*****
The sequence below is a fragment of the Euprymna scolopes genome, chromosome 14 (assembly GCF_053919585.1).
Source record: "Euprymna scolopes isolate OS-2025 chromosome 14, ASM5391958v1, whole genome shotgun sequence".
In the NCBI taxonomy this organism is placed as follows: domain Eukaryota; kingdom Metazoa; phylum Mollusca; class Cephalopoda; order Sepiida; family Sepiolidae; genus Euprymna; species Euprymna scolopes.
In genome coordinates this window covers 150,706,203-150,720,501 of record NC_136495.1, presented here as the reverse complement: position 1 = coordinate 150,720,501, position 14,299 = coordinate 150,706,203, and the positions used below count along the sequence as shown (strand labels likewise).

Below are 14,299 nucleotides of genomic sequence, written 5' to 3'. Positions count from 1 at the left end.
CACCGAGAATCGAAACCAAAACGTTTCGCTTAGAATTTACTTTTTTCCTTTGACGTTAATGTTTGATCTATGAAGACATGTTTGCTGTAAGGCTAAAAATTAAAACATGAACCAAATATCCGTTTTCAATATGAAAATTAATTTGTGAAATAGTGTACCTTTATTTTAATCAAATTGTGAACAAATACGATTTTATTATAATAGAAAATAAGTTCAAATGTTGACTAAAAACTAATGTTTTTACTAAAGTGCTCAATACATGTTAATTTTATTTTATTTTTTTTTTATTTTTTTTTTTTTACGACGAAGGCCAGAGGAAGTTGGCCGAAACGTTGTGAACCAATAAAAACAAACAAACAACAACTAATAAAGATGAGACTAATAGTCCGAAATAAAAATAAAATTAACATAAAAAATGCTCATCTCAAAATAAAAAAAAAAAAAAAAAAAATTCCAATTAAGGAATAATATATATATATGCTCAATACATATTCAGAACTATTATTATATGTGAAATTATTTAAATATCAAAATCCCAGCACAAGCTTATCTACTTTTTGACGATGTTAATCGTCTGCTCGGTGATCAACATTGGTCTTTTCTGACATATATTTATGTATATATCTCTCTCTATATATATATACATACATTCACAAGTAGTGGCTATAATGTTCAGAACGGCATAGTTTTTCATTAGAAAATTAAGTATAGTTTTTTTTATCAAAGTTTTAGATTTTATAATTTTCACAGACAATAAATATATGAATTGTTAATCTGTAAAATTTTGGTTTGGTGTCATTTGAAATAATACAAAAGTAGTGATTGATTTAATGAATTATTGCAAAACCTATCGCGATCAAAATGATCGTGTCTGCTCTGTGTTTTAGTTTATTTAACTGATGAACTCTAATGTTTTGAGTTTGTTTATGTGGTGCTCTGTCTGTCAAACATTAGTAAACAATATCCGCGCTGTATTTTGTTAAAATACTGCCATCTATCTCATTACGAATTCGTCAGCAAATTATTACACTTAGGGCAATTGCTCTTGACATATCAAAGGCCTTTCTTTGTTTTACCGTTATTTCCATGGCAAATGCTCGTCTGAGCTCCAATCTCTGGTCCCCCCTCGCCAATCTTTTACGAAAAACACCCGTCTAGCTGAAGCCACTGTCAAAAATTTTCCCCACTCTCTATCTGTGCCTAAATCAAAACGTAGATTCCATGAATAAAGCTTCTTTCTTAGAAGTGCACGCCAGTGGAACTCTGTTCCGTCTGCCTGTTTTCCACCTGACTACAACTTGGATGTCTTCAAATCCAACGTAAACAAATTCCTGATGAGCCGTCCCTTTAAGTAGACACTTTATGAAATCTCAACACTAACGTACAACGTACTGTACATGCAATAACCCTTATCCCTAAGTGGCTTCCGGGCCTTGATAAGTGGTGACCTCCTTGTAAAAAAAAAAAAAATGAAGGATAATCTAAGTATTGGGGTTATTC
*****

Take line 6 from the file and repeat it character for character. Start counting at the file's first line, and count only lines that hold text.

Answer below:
CACCGAGAATCGAAACCAAAACGTTTCGCTTAGAATTTACTTTTTTCCTTTGACGTTAATGTTTGATCTATGAAGACATGTTTGCTGTAAGGCTAAAAATTAAAACATGAACCAAATATCCGTTTTCAATATGAAAATTAATTTGTGAAATAGTGTACCTTTATTTTAATCAAATTGTGAACAAATACGATTTTATTATAATAGAAAATAAGTTCAAATGTTGACTAAAAACTAATGTTTTTACTAAAGTGCTCAATACATGTTAATTTTATTTTATTTTTTTTTTATTTTTTTTTTTTTACGACGAAGGCCAGAGGAAGTTGGCCGAAACGTTGTGAACCAATAAAAACAAACAAACAACAACTAATAAAGATGAGACTAATAGTCCGAAATAAAAATAAAATTAACATAAAAAATGCTCATCTCAAAATAAAAAAAAAAAAAAAAAAAATTCCAATTAAGGAATAATATATATATATGCTCAATACATATTCAGAACTATTATTATATGTGAAATTATTTAAATATCAAAATCCCAGCACAAGCTTATCTACTTTTTGACGATGTTAATCGTCTGCTCGGTGATCAACATTGGTCTTTTCTGACATATATTTATGTATATATCTCTCTCTATATATATATACATACATTCACAAGTAGTGGCTATAATGTTCAGAACGGCATAGTTTTTCATTAGAAAATTAAGTATAGTTTTTTTTATCAAAGTTTTAGATTTTATAATTTTCACAGACAATAAATATATGAATTGTTAATCTGTAAAATTTTGGTTTGGTGTCATTTGAAATAATACAAAAGTAGTGATTGATTTAATGAATTATTGCAAAACCTATCGCGATCAAAATGATCGTGTCTGCTCTGTGTTTTAGTTTATTTAACTGATGAACTCTAATGTTTTGAGTTTGTTTATGTGGTGCTCTGTCTGTCAAACATTAGTAAACAATATCCGCGCTGTATTTTGTTAAAATACTGCCATCTATCTCATTACGAATTCGTCAGCAAATTATTACACTTAGGGCAATTGCTCTTGACATATCAAAGGCCTTTCTTTGTTTTACCGTTATTTCCATGGCAAATGCTCGTCTGAGCTCCAATCTCTGGTCCCCCCTCGCCAATCTTTTACGAAAAACACCCGTCTAGCTGAAGCCACTGTCAAAAATTTTCCCCACTCTCTATCTGTGCCTAAATCAAAACGTAGATTCCATGAATAAAGCTTCTTTCTTAGAAGTGCACGCCAGTGGAACTCTGTTCCGTCTGCCTGTTTTCCACCTGACTACAACTTGGATGTCTTCAAATCCAACGTAAACAAATTCCTGATGAGCCGTCCCTTTAAGTAGACACTTTATGAAATCTCAACACTAACGTACAACGTACTGTACATGCAATAACCCTTATCCCTAAGTGGCTTCCGGGCCTTGATAAGTGGTGACCTCCTTGTAAAAAAAAAAAAAATGAAGGATAATCTAAGTATTGGGGTTATTC